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Three Millennia of Greek Literature


Rhapsody 5

Translated by S. Butcher and A. Lang

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 Therewith he spake to Hermes, his dear son: 'Hermes, forasmuch as even in all else thou art our herald, tell unto the nymph of the braided tresses my unerring counsel, even the return of the patient Odysseus, how he is to come to his home, with no furtherance of gods or of mortal men. Nay, he shall sail on a well-bound raft, in sore distress, and on the twentieth day arrive at fertile Scheria, even at the land of the Phaeacians, who are near of kin to the gods. And they shall give him all worship heartily as to a god, and send him on his way in a ship to his own dear country, with gifts of bronze and gold, and raiment in plenty, much store, such as never would Odysseus have won for himself out of Troy, yea, though he had returned unhurt with the share of the spoil that fell to him. On such wise is he fated to see his friends, and come to his high-roofed home and his own country.'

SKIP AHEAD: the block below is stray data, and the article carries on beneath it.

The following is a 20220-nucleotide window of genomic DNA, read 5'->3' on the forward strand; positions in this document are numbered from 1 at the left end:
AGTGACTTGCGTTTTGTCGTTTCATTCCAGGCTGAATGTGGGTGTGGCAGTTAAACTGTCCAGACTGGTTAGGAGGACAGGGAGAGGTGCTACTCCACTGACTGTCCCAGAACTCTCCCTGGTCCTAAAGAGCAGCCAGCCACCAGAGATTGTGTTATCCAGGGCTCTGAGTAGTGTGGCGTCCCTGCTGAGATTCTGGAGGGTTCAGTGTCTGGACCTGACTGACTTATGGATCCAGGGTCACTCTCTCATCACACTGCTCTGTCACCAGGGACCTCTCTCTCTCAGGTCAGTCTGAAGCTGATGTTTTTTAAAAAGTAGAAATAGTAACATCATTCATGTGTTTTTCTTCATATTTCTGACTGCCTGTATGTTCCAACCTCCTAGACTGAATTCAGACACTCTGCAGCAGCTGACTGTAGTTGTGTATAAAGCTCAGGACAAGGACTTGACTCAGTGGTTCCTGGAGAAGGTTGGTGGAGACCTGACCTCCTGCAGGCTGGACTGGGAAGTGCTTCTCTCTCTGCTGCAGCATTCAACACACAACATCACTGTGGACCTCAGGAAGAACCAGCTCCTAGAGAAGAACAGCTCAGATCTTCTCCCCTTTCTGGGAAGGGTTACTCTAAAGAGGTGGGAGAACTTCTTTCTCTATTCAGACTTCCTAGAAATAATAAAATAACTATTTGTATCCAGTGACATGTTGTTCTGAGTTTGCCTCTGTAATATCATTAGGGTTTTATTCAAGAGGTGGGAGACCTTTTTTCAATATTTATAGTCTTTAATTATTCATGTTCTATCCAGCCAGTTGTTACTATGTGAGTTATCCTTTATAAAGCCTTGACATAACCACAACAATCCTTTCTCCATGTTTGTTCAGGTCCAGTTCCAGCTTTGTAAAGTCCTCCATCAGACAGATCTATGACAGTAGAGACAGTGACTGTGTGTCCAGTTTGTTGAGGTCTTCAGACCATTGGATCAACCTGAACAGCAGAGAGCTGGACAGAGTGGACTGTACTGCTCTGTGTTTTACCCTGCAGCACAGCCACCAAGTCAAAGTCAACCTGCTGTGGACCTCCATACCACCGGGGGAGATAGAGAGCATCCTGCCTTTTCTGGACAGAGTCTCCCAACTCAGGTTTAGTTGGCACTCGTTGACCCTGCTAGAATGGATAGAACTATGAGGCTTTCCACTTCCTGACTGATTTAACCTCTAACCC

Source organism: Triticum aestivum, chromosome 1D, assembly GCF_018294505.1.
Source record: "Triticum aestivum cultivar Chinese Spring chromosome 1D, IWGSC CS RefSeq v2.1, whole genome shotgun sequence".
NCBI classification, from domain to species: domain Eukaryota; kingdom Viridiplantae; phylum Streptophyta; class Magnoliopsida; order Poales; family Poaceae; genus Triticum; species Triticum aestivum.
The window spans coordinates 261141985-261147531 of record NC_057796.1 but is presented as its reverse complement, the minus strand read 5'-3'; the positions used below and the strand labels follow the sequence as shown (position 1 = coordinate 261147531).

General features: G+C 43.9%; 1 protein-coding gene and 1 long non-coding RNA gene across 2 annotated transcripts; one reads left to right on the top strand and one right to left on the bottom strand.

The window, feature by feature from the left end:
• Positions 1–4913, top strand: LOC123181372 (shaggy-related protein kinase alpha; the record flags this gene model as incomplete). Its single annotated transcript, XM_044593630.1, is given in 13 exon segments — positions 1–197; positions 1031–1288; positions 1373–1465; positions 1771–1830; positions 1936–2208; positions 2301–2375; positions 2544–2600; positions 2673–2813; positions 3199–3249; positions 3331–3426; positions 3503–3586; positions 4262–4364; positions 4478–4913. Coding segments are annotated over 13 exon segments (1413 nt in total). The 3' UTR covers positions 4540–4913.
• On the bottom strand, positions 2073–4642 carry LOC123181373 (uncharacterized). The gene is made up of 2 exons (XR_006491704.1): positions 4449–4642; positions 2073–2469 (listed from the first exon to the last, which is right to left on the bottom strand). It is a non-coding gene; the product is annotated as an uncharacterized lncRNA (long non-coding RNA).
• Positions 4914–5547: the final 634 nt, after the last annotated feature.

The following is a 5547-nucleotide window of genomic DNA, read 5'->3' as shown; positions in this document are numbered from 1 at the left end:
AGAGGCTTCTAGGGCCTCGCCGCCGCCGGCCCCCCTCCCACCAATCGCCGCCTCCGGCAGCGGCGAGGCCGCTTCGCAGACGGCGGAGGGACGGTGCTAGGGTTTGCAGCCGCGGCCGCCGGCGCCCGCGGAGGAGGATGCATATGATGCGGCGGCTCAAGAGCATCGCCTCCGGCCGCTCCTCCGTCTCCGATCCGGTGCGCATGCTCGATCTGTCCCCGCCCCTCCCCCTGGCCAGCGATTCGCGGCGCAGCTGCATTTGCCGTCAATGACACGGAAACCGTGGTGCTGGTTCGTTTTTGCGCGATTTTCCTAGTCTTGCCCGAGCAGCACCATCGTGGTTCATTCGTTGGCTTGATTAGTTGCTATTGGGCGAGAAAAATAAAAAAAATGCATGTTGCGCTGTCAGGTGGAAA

So spake he, nor heedless was the messenger, the slayer of Argos. Straightway he bound beneath his feet his lovely golden sandals, that wax not old, that bare him alike over the wet sea and over the limitless land, swift as the breath of the wind. And he took the wand wherewith he lulls the eyes of whomso he will, while others again he even wakes from out of sleep. With this rod in his hand flew the strong slayer of Argos. Above Pieria he passed and leapt from the upper air into the deep. Then he sped along the wave like the cormorant, that chaseth the fishes through the perilous gulfs of the unharvested sea, and wetteth his thick plumage in the brine. Such like did Hermes ride upon the press of the waves. But when he had now reached that far-off isle, he went forth from the sea of violet blue to get him up into the land, till he came to a great cave, wherein dwelt the nymph of the braided tresses: and he found her within. And on the hearth there was a great fire burning, and from afar through the isle was smelt the fragrance of cleft cedar blazing, and of sandal wood. And the nymph within was singing with a sweet voice as she fared to and fro before the loom, and wove with a shuttle of gold. And round about the cave there was a wood blossoming, alder and poplar and sweet-smelling cypress. And therein roosted birds long of wing, owls and falcons and chattering sea-crows, which have their business in the waters. And lo, there about the hollow cave trailed a gadding garden vine, all rich with clusters. And fountains four set orderly were running with clear water, hard by one another, turned each to his own course. And all around soft meadows bloomed of violets and parsley, yea, even a deathless god who came thither might wonder at the sight and be glad at heart. There the messenger, the slayer of Argos, stood and wondered. Now when he had gazed at all with wonder, anon he went into the wide cave; nor did Calypso, that fair goddess, fail to know him, when she saw him face to face; for the gods use not to be strange one to another, the immortals, not though one have his habitation far away. But he found not Odysseus, the greathearted, within the cave, who sat weeping on the shore even as aforetime, straining his soul with tears and groans and griefs, and as he wept he looked wistfully over the unharvested deep. And Calypso, that fair goddess, questioned Hermes, when she had made him sit on a bright shining seat:

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